Tuesday, June 14, 2011

The Consequences of Death in an MMO (Blog Azeroth Shared Topic)

Sharden over on http://15minutesofwow.wordpress.com/ posted a really interesting topic.

"How do you think dying in an MMO should affect the characters? In WoW we have a relatively insignificant repair cost from durability for a PVE death and no consequence for dying to another player. Do you think this is enough, too much, or needing improvement? Tie-ins to related MMO's or multiplayer games and what sort of repricussion there is for failure there can be a good way to explain your thoughts."

Their post about it can be found here.

In the first game I played you faced two penalties.  The MuD would drop EVERYTHING in your inventory to the ground, and you would be teleported back to the temple where the priests had resurrected you.  That means a run back to get your stuff, quite possibly naked if you didn't hit a shop and buy some junk to just wear.  It worked well to prevent you from feeling no risk yet presenting no lasting damage unless someone came by and took your stuff.

In Everquest you lost experience and so I never got to level 10.  Additionally servers had different rules such as your corpse being lootable by other players..in pvp they could loot one item from you, just gold, etc.

Then came Starwars Galaxies, no exp penalty but your items suffered durability damage like in many single player games and a hike back from the cloning center.  But this had two important differences.  All items were player crafted.  That super special weapon had someones sweat and work on the other end of its production not a random loot table.  You cuold NEVER repair full durability loss.  A master craftsman with master tools at best could (if i remember right) do 90% so eventually your gear had 1 durability and you replaced it no matter how precious it was or how amazing the stats.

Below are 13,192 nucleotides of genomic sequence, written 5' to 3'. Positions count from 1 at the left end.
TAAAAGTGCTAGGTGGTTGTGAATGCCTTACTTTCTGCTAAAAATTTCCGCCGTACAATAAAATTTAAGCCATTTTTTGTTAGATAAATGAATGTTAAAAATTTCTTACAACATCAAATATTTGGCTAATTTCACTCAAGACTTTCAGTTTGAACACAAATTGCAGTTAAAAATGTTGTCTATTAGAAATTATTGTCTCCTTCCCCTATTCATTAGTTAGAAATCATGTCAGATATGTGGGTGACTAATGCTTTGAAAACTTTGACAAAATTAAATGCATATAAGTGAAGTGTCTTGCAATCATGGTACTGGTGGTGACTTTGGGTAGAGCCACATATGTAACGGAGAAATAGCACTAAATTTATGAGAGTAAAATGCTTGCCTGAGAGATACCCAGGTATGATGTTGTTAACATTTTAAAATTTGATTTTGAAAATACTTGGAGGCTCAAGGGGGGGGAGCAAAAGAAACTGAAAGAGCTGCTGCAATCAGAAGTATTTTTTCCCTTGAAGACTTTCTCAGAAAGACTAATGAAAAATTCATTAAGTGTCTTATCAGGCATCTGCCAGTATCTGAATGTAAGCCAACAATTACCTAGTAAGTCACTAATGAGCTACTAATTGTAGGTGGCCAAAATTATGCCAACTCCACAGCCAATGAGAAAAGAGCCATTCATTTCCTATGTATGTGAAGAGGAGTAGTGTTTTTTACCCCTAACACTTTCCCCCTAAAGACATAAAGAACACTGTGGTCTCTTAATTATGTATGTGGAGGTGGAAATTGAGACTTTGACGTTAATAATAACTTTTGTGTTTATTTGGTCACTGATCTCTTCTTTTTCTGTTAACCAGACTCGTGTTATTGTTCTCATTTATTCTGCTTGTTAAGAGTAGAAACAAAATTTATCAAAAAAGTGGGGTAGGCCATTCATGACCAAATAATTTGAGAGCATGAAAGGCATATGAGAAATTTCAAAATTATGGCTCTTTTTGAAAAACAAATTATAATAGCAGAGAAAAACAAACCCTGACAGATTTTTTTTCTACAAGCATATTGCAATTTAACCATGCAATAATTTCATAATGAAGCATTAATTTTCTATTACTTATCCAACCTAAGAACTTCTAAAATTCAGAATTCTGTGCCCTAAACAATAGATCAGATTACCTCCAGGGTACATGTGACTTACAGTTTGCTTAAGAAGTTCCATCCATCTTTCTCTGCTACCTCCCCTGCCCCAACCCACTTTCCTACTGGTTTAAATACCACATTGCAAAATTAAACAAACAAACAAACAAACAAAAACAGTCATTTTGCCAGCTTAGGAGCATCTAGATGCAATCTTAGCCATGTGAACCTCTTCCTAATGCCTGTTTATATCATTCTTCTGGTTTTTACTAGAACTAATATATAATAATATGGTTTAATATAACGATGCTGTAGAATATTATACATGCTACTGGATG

Everquest 2 you had to repair stuff when it got damaged and....meh you didnt notice anything other than a long run.

Now World of Warcraft is based off the many variants of Dungeons and Dragons games refined to a weaponized formula.  But they often make mistakes, one of them is with making death more and more trivial.  When you had a minute or two corpse run it wasn't a great solution but it did give weight to death.  Now there's a spirit healer a few steps away from each quest hub....not that their all coded properly so you go to them when you die yet.

The less seriously you take playing your character the more inclined douchebags are to be 'Its just a game yo!" and pull whole rooms of monsters and splatter groups. See constant pugging pains for more details there.

So, whats the best solution to my mind?  Make gear slowly wither and die.  This makes items more important.  no more 'I don't want to fight that guy I have everything he drops' because getting a spare tanking sword would be very useful.  It would mean some painful moments when that legendary can't be used any more in combat but some accommodation might be made.  Say in the form of a gold sink to raise durability maximums?  There's a lot of extra gold floating around that would pull from the economy.

You would not believe how hard it is to find any pictures of broken gear so I will just have to leave you with this.
Adorable mew mew kitten lovin.


  1. I disagree with the idea of having ideas die off for good, as I can see casual, inexperienced and/or unlucky players giving up on the game entirely after everything they worked to buy, craft and/or loot dies on them.

    I don't think it'd be a good trade-off for potentially dealing with the idiots--there would be far too much money lost for Blizzard if those players who pay the same as others but use the servers less started leaving.

  2. I agree, having it die on you would totally wreck the heads of the noobs. Alllllrightyyythennnn :)